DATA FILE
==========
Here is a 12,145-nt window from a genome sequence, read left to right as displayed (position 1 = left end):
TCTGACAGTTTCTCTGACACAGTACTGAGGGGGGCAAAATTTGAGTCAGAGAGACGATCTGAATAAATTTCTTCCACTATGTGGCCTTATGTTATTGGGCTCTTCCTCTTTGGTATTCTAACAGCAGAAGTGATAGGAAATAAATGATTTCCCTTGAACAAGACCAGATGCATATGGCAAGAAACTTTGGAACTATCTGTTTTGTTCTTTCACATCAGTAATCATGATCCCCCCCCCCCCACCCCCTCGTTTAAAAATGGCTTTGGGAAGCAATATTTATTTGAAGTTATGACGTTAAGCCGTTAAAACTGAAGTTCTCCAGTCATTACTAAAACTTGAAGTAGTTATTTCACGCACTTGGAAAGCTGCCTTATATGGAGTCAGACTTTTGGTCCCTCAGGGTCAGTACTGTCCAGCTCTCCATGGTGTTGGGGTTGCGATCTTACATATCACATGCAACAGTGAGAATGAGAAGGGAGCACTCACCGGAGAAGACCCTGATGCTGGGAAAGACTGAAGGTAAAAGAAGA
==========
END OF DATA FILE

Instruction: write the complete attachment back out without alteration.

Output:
Here is a 12,145-nt window from a genome sequence, read left to right as displayed (position 1 = left end):
TCTGACAGTTTCTCTGACACAGTACTGAGGGGGGCAAAATTTGAGTCAGAGAGACGATCTGAATAAATTTCTTCCACTATGTGGCCTTATGTTATTGGGCTCTTCCTCTTTGGTATTCTAACAGCAGAAGTGATAGGAAATAAATGATTTCCCTTGAACAAGACCAGATGCATATGGCAAGAAACTTTGGAACTATCTGTTTTGTTCTTTCACATCAGTAATCATGATCCCCCCCCCCCCACCCCCTCGTTTAAAAATGGCTTTGGGAAGCAATATTTATTTGAAGTTATGACGTTAAGCCGTTAAAACTGAAGTTCTCCAGTCATTACTAAAACTTGAAGTAGTTATTTCACGCACTTGGAAAGCTGCCTTATATGGAGTCAGACTTTTGGTCCCTCAGGGTCAGTACTGTCCAGCTCTCCATGGTGTTGGGGTTGCGATCTTACATATCACATGCAACAGTGAGAATGAGAAGGGAGCACTCACCGGAGAAGACCCTGATGCTGGGAAAGACTGAAGGTAAAAGAAGA